June 1, 2008

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Crank It Up

Set Some Treads on Utah's Mountain Bike Trails

Spencer Sutherland

June 1, 2008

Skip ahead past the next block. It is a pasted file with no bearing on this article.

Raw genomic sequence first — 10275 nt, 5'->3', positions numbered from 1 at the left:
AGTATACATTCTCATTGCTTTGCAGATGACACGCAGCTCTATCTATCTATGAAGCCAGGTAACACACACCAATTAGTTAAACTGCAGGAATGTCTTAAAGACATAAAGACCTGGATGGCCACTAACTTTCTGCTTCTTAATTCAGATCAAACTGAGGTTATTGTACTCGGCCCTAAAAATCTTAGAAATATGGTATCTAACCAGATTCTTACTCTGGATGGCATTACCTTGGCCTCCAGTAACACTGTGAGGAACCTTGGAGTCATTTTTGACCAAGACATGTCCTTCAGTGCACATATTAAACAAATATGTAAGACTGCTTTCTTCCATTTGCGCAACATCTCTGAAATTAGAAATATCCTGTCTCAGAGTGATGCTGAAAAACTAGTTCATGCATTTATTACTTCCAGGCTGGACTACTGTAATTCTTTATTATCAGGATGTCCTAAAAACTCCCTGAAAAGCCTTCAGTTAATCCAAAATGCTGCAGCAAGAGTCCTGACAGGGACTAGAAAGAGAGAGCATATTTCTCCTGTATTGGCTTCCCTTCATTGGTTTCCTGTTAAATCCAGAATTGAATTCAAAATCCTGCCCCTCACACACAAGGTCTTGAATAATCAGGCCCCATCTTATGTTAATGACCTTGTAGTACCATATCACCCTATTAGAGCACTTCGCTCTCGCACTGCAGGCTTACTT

The daily grind takes on a whole new meaning atop a couple of fat tires. For free-wheeling weekend warriors, hundreds of miles of diverse, challenging and simply breath taking — yes, that’s a figurative and literal reference — mountain biking trails crisscross the state. Longtime tread-setters Heinrich Deters, director of Park City-based Young Riders, Utah’s International Mountain Biking Association (IMBA) representative Ryan Miller and Rim Cyclery’s Kelby Groff helped uncover the state’s best rides. Most Scenic Whether pedaling from Salt Lake or Park City, the Wasatch Crest Trail takes the scenic (and potentially epic) ride prize. Sometimes known as the Ridge Ride, the high alpine trail rises to nearly 10,000 feet. The rider can choose from Park City or Millcreek access (Upper Millcreek trails are open to mountain bikers on even days only) with most riders parking on Guardsman’s Pass. “Mo’ Fo’” or “Puke” hill and “The Razor Back,” a shale outcropping above Desolation Lake, will test a rider’s mettle. The good news is that what goes up also comes down with ridge-top views into Big and Little Cottonwood Canyon, Park City and Mill Creek Canyon. For the epic adventure, Deters recommends starting on Park City’s Spiro Trail or shuttling a car up the Guard Road. For the Après-bike Crowd If the post-ride reward ranks up there with the ride itself, Park City’s Mid Mountain and Lost Prospector trails are worth considering. Mid Mountain can be accessed from various points throughout Park City, perhaps the easiest of which is lift-served at Deer Valley Resort. Parts of the approximately 20-mile trail can be challenging, but there’s usually an escape route (i.e. a trail out) when a cocktail beckons. While Mid Mountain parallels the Crest trail through the three Park City resorts, Lost Prospector is a gentle loop with few uphill climbs and views of Park City; a good starting point for this moderate loop is the Rail Trail or the Aerie. Desert Terrain Moab has successfully billed itself as the state’s mountain biking capital ever since cycling started its off-road rebellion; the crown jewel is, of course, the famous Slickrock Trail. According to Groff, whose family opened Moab’s first cycle shop in 1983, this “natural skate park” of a trail is his favorite. Lots of short steep ups and downs along petrified sand dunes mean a tough workout. “It’s not an easy ride. It’s like riding old cobblestone streets in Europe,” warns Deters, who advises everyone to test their skills on the practice loop. Groff’s “must-rides” also include Amasa Back, which he says locals return to again and again and Sovereign Trail, a single track cross-country ride. For a more moderate excursion, he recommends Gemini Bridges and Klondike Bluffs, which aren’t technical, but involve a fair amount of stamina. The best times to hit the desert are spring and fall (but avoid Moab during the Easter Jeep Safari, given the crowds). Climate certainly plays a role in the level of difficulty of any ride. As with any mountain bike adventure, water, snacks, sunscreen, a helmet and tire-repair equipment (and know-how) are essential. Off the Beaten Path Considering Slickrock? Head to Hurricane. Yes, Hurricane. According to Deters, Gooseberry Mesa, just outside of Zion National Park, is phenomenal. “It’s like a little terrain park. It’s not fast. It’s challenging. It’s a real playground,” he raves. Lookout Peak Big Mountain Loop is a lesser known, intermediate to advanced ride worthy of a trek to the Mountain Dell area, says Miller. “You can go out and you will not see a single person on it,” he says. Better be sure to pack that spare tube.
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